700 Chino inmates to be transferred as coronavirus sweeps prison
Amid a growing coronavirus outbreak at the California Institution for Men in Chino, nearly 700 vulnerable inmates will be transferred to a dozen other prisons around the state, officials said.
The prisoners who will be moved have all tested negative but have medical histories that could make a COVID-19 infection potentially life-threatening.
Under the plan, agreed to by the California attorney general, the state Department of Corrections and Rehabilitation and the Prison Law Office, 691 inmates will be redistributed across 12 other state prisons, a reversal in corrections policy that forbids transfers.
The moves come amid a massive coronavirus outbreak at the Chino prison that has infected every dormitory used to house inmates. The prison has reported more than 600 cases and nine deaths.
The transfer orders were revealed in a document filed Wednesday in U.S. District Court by California Atty. Gen. Xavier Becerra and the Prison Law Office.
California Correctional Health Care Services, which oversees medical care for prisoners, had previously opposed such transfers, saying that “mass movement of high-risk inmates between institutions without outbreaks is ill-advised and potentially dangerous,” noting the movement “carries significant risk of spreading transmission of the disease between institutions.”
But the court filing said the prior approach of keeping inmates with underlying health issues in an infected facility had failed to keep them safe.
“Since CDCR’s current and past measures have failed to stem outbreaks and stop the spread, it is imperative that vulnerable patients receive additional protection immediately,” the brief stated.
The Corrections Department has instituted daily screenings for all staff before entering state prisons, which are increasingly becoming “powder kegs” in the spread of COVID-19, the illness caused by the coronavirus.
All prison employees are required to wear cloth masks and have been ordered to maintain physical distancing as much as possible. At the Chino and Avenal correctional facilities, all workers also have be required to be tested.
The state also will institute strict cleaning protocols within the prisons, with logs to document the disinfecting of showers, toilets and sinks between use.
According to the court filing, attorneys conducted an online video visit of the men’s prison on May 22. The Prison Law Office noted that while the state had claimed there was at least six feet of social distancing for inmates housed in the dormitories, a live video showed otherwise.
Families of prisoners have conducted drive-by protests outside the prison in recent weeks.
Being in a prison with a coronavirus outbreak is a death sentence, says an inmate with three prior heart attacks.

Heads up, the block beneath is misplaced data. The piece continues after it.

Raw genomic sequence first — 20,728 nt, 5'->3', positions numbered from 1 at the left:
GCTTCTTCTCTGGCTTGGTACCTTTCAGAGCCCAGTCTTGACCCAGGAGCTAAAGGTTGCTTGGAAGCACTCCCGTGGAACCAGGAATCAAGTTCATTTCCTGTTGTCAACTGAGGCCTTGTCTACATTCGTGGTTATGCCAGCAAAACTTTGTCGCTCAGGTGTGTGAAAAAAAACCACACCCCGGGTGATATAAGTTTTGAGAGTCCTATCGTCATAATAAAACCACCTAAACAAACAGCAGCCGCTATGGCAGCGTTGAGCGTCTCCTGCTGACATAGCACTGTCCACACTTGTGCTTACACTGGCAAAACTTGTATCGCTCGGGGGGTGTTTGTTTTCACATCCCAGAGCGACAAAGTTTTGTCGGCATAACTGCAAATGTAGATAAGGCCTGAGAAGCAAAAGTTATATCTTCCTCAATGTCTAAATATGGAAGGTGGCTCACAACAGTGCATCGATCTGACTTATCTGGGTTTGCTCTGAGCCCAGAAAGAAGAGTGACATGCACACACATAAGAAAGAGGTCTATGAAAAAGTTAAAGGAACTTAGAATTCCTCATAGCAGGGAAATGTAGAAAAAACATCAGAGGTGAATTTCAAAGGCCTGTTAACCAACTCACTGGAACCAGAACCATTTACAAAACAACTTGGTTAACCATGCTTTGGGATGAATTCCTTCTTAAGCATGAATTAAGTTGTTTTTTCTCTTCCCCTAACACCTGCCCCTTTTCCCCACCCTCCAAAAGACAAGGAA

Inmate John Blagg, who is serving an eight-year sentence at Chino for driving under the influence with injury and has a history of strokes and heart attacks, said inmates have been split up into groups of those who have tested positive and those who have tested negative. Prison authorities have also set up tents in the courtyard areas in an effort to spread the inmates out.
“I don’t deserve a death sentence,” he told The Times last month in an interview. “I am afraid I am not going to make it out. .. I understand I did what I did. I’ll do my time. I don’t want to die, and I don’t want other people to die.”
California’s prisons resumed processing inmates this week for the first time since Gov. Gavin Newsom suspended their intake in March. New inmates will be accepted from only four counties: Los Angeles, San Bernardino, San Diego and Fresno.
“It is anticipated that no more than 200 inmates will be accepted from those counties through June 19,” according to the state corrections department.
Inmates will go to one of two intake centers, at North Kern State Prison or Wasco State Prison. At each location, inmates with be offered coronavirus testing. If they test positive, they’ll be isolated. Any inmate declining testing will be quarantined for 14 days.
Thousands of prisoners have been released as the state has sought to socially distance inmates in an effort to help stem the spread of the coronavirus. The state noted in its filing Wednesday that 3,000 inmates a month are released.
The lack of intake in state prisons for the past two months further reduced the number of prisoners by 6,000, according to statements made in recent federal court hearings. But outbreaks of the virus have gripped prison populations across California and the nation.
Lawmakers are joining prisoners’ advocates who are alarmed by the government’s response to the growing coronavirus crisis behind bars.
At federal prisons in California, 1,800 inmates have been infected at two Lompoc facilities as well as San Pedro’s Terminal Island, and 12 prisoners have died. The ACLU is suing to force the release of some federal inmates, citing health dangers.
In state prisons, an effort by prisoner lawyers to force additional releases has so far failed. A three-judge federal panel and a single federal judge have rejected moves by lawyers seeking more releases for inmates in a long-standing legal fight over overcrowding and medical treatment in California’s prisons.
Start your day right
Sign up for Essential California for news, features and recommendations from the L.A. Times and beyond in your inbox six days a week.
You may occasionally receive promotional content from the Los Angeles Times.